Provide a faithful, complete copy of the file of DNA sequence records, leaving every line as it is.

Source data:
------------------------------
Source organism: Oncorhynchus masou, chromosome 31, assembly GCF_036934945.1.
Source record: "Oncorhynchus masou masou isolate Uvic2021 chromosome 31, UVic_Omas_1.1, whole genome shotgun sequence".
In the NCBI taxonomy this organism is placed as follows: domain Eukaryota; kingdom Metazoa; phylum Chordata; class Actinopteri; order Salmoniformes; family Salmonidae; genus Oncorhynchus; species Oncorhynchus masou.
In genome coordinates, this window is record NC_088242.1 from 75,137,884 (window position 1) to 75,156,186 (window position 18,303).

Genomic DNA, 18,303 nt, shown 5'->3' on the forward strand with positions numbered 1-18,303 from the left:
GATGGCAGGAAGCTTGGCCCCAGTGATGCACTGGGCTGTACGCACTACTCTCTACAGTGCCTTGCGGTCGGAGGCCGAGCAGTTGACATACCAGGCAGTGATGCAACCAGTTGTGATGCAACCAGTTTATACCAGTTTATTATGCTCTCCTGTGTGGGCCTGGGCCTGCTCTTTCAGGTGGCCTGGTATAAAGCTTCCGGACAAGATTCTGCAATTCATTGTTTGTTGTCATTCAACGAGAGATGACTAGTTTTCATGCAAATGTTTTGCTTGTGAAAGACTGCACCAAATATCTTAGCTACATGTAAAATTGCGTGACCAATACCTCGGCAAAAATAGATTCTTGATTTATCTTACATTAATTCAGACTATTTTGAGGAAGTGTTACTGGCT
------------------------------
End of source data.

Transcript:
Source organism: Oncorhynchus masou, chromosome 31, assembly GCF_036934945.1.
Source record: "Oncorhynchus masou masou isolate Uvic2021 chromosome 31, UVic_Omas_1.1, whole genome shotgun sequence".
In the NCBI taxonomy this organism is placed as follows: domain Eukaryota; kingdom Metazoa; phylum Chordata; class Actinopteri; order Salmoniformes; family Salmonidae; genus Oncorhynchus; species Oncorhynchus masou.
In genome coordinates, this window is record NC_088242.1 from 75,137,884 (window position 1) to 75,156,186 (window position 18,303).

Genomic DNA, 18,303 nt, shown 5'->3' on the forward strand with positions numbered 1-18,303 from the left:
GATGGCAGGAAGCTTGGCCCCAGTGATGCACTGGGCTGTACGCACTACTCTCTACAGTGCCTTGCGGTCGGAGGCCGAGCAGTTGACATACCAGGCAGTGATGCAACCAGTTGTGATGCAACCAGTTTATACCAGTTTATTATGCTCTCCTGTGTGGGCCTGGGCCTGCTCTTTCAGGTGGCCTGGTATAAAGCTTCCGGACAAGATTCTGCAATTCATTGTTTGTTGTCATTCAACGAGAGATGACTAGTTTTCATGCAAATGTTTTGCTTGTGAAAGACTGCACCAAATATCTTAGCTACATGTAAAATTGCGTGACCAATACCTCGGCAAAAATAGATTCTTGATTTATCTTACATTAATTCAGACTATTTTGAGGAAGTGTTACTGGCT